A Little Fall-Style Food Action

Filed under: General Health, Nutrition

Recently at CP Tony has been eating sweet potato almost every day. He mixes it with some ginger and a ton of veggies and chicken and it looks and smells awesome (except for that one time when he put in a ton of ginger and you could smell it from 10 feet away). As embarrassing as it is to say, I don’t think I had ever eaten a sweet potato in my life (not counting sweet potato fries)!

Sweet potatoes are an incredibly healthy food. Oddly enough they aren’t actually related to the regular potato at all. They are high in fiber, vitamin A, potassium and a little calcium to boot. They get their orange color from being high in beta-carotene, and they also contain loads of other phytochemicals like quercetin, chlorogenic acid and cryptoxanthin. So not only are they delicious, they pack a nutritional wallop!

One of best things about sweet potatoes is that you get to flavor them up with some other incredibly healthy foods. With a traditional potato people slap on butter, salt, and maybe some bacon bits and tons of cheese. Certainly not the world’s healthiest topping combo.

A sweet potato on the other hand can be dressed up very nicely without adding many additional calories. My wife and I on Saturday added a little pastured butter, a good amount of cinnamon and a touch of ginger, and it was to die for.

The pastured butter contains good amounts of the fat soluble vitamins A, D, and K (especially K2-MK4, which is very important for proper bone health) as well as some cancer fighting conjugated linolenic acid and heart-healthy omega-3’s. Yes the butter also contains some saturated fat, but so what, it is not the enemy it is made out to be. One third of butter fat is monounsaturated, and pastured butter also contains lauric acid, an anti-microbial saturated fatty acid.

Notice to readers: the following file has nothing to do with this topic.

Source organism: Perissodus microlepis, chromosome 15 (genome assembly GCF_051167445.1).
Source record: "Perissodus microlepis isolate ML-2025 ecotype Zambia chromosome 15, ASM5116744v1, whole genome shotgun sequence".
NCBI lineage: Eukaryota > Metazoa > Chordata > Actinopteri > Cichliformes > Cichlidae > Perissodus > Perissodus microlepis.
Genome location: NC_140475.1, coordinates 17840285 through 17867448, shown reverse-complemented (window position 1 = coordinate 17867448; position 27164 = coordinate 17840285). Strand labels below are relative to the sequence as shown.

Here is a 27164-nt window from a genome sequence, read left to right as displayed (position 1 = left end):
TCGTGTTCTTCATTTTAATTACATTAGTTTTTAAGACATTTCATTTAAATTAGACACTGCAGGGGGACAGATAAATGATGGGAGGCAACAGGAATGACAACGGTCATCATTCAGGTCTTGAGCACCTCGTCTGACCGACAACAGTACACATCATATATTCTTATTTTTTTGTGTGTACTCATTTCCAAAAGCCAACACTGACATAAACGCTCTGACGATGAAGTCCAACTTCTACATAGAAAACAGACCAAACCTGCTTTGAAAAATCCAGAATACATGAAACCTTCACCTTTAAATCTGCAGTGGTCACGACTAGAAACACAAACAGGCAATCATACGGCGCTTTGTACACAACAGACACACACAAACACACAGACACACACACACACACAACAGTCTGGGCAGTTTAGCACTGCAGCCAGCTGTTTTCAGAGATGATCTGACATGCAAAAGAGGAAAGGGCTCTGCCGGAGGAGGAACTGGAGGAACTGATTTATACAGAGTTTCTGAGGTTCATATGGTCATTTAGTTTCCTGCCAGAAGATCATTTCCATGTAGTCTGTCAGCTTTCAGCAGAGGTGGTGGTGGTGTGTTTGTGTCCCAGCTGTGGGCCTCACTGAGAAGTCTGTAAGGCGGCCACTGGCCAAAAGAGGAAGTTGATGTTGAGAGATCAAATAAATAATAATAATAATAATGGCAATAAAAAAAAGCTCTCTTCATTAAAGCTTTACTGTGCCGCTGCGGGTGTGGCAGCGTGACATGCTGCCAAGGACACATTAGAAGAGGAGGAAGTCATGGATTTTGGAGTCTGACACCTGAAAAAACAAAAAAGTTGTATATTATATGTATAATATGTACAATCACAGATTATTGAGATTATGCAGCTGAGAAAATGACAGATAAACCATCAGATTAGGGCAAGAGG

Cinnamon also has tons of health benefits that I blogged about it in more detail here. Finally, ginger. Ginger is well known to soothe an upset stomach, nausea and vomiting due to its gingerol content. Some studies in Denmark have shown that 75% of pregnant women who used ginger experienced relief from morning sickness without side effects. Ginger also has anti-inflammatory properties and may help with arthritis. It also may: inhibit the growth of colorectal cancer cells, lower total cholesterol, inhibit LDL oxidation (oxidized LDL is an independent marker for heart disease), and slow the development of atherosclerosis. This is some serious stuff.

So after a nice little training session on Saturday Anna and I had a delicious dinner of wild salmon, sweet potato and sautéed broccoli. It was absolutely fantastic.

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Posted on November 24th, 2009 by Brian St. Pierre


  1. Arthur Says:


    While your average/garden-variety potato likely has some nutritional benefits of its own and will certainly not make or break any diet (when eaten in appropriate amounts relative to the activity being done/within the broader context of a well-rounded intake), would you say that sweet potatoes (and possibly yams) should still get the edge over regular potatoes most of the time, at least from a purely nutritional perspective (as opposed to personal preference?

    I don’t know what the entire micro-nutrition side of the regular potato looks like, but it sounds like it would be hard-pressed to top many of the things you noted as being prime features of the sweet potato. And even plain, they are rather tasty!

    On a side note about the wild salmon, have you ever tried any salmon from Vital Choice, and if so, would you give them a thumbs up?

    I hope that you, your wife, and you entire family have a very happy and healthy Thanksgiving!

  2. Живописец Says:

    Спасибо за инфу!

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